“I Don’t Trust Learners. They Don’t Know What They Don’t Know.”

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Oftentimes, I hear leaders and trainers moan, “learners can not be trusted, and they needed to be taught what to learn.” This is a frequent response when I tell leaders and trainers to allow learners to discover the learning points rather than a trainer directing or instructing the learner.

What is the difference between these two approaches?

Trainer to learner: “What do you think you should do to be effective on the job?”

Trainer to learner: “If you follow these topics, you will succeed in your job.”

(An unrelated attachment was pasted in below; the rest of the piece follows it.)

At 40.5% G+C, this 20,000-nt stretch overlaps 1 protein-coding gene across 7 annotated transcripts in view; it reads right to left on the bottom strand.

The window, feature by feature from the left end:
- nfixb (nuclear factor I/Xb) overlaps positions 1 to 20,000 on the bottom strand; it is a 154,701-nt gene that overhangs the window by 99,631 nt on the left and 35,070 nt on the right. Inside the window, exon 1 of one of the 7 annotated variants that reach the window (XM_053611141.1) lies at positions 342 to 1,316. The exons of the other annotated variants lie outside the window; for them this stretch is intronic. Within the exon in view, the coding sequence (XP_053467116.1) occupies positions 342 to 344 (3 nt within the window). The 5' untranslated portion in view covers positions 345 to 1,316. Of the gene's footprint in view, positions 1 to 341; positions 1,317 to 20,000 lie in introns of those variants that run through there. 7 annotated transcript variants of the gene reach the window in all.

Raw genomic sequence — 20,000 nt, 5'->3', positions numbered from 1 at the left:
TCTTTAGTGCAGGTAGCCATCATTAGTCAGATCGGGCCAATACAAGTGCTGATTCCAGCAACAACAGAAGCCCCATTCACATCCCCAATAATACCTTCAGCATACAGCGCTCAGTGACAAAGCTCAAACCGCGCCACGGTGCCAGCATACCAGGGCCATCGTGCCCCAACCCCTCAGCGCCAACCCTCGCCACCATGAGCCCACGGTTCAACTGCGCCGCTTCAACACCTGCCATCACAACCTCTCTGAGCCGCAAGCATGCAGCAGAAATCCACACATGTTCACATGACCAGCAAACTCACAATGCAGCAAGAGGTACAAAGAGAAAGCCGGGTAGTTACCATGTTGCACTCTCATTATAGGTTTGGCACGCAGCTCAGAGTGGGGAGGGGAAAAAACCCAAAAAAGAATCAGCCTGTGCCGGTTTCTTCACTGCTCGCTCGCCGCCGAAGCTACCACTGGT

The first approach assumes the learner knows something. The second assumes the learner has zero knowledge of the subject.

Ask yourself-is it true that new learners don’t really know anything and can not be trusted? Most people doing a particular task have some level of experience or knowledge of the job. Trust that they know something. Don’t tell them, ask them.

Ray Jimenez, PhD www.vignettestraining.com

“Helping Learners Learn Their Way”

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